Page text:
When I saw the Vixen it was absolute love at first site. One of those rare moments in life when from the second your brain processes what your eyes are seeing you feel strangely connected, with an accompanying feeling in your gut that you're meant to be together and it's meant to be yours. An RV that gets 30 mpg, could fit in to a normal garage space for storage, had a really cool pop-top option (1987 turbo diesel model) which reminded me of my Ralfalia, and of course, ties to BMW. I was hooked.
Slowly... I started to shift my sights from a van conversion to envisioning a much more comfortable living space I could create in a the larger 22' Vixen motor home. And even though it was a bit bigger, the Vixen was still manageable enough of a size that it was purportedly easy to maneuver around in traffic and could be parked in a typical 19' parking spot. What troubled me the most though and something I just couldn't raionalize was the age of the vehicle. Closing in on 30 years, even a low mileage one would still have issues with things like all of the rubber components deteriorating and needing replacement which brought up a more challenging issue to consider - parts for such a small production vehicle would be hard to come by. If I smashed the front windshield driving through rural Wyoming I could be stuck for days trying to locate a replacement before I could push forward.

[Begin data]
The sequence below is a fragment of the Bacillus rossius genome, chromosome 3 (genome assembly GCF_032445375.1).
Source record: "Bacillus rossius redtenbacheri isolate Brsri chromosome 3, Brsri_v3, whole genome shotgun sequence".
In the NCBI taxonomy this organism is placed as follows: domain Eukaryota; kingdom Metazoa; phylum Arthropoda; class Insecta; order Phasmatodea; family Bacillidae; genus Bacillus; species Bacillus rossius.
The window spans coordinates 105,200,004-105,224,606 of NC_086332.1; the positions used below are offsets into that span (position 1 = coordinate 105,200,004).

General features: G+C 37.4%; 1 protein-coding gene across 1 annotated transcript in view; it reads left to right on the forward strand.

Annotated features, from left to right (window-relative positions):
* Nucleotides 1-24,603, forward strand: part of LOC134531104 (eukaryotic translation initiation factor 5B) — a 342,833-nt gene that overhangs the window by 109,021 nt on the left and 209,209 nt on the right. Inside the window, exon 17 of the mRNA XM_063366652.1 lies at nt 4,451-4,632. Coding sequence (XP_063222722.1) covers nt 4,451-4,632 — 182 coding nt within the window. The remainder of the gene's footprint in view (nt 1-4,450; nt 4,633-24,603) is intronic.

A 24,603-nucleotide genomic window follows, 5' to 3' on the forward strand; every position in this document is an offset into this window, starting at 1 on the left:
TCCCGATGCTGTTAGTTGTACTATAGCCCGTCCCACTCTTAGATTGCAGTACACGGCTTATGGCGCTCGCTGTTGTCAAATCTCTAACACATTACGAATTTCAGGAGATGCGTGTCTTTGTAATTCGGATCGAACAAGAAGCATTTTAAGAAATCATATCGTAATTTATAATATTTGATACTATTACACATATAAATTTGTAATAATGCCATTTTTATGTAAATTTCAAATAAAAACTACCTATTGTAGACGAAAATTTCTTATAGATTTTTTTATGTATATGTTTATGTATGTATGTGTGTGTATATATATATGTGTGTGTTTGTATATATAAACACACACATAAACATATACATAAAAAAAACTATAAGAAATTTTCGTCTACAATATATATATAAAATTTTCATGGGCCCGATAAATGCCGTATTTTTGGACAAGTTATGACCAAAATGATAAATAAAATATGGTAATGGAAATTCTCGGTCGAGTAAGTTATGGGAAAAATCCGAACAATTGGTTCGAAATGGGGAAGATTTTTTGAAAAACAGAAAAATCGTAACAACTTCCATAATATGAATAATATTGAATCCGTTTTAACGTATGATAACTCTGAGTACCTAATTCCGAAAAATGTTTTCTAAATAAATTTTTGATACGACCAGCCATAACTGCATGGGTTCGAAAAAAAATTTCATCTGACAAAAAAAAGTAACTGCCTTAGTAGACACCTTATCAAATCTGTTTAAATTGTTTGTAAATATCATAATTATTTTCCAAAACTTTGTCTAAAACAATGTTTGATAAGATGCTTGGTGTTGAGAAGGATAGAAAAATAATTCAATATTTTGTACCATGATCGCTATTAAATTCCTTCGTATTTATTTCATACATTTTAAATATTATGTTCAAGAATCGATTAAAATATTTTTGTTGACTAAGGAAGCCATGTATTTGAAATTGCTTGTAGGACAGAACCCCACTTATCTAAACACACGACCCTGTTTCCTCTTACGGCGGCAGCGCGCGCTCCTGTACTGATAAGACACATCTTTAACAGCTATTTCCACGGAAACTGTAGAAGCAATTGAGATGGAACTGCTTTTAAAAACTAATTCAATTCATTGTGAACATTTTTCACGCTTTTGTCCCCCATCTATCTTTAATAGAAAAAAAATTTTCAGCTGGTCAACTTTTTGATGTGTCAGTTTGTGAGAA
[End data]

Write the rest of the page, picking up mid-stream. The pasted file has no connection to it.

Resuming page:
But every step in the right direction is inevitably rewarded with the uncovering of more and more options. The continued research on the Vixen then opened the doors to other 22' RVs for consideration which led to my introduction to the VW Rialta. Further Google searches led me to Tynan's remodeled and completely tricked out 1996 Rialta which he has posted a walk through tour of up on YouTube.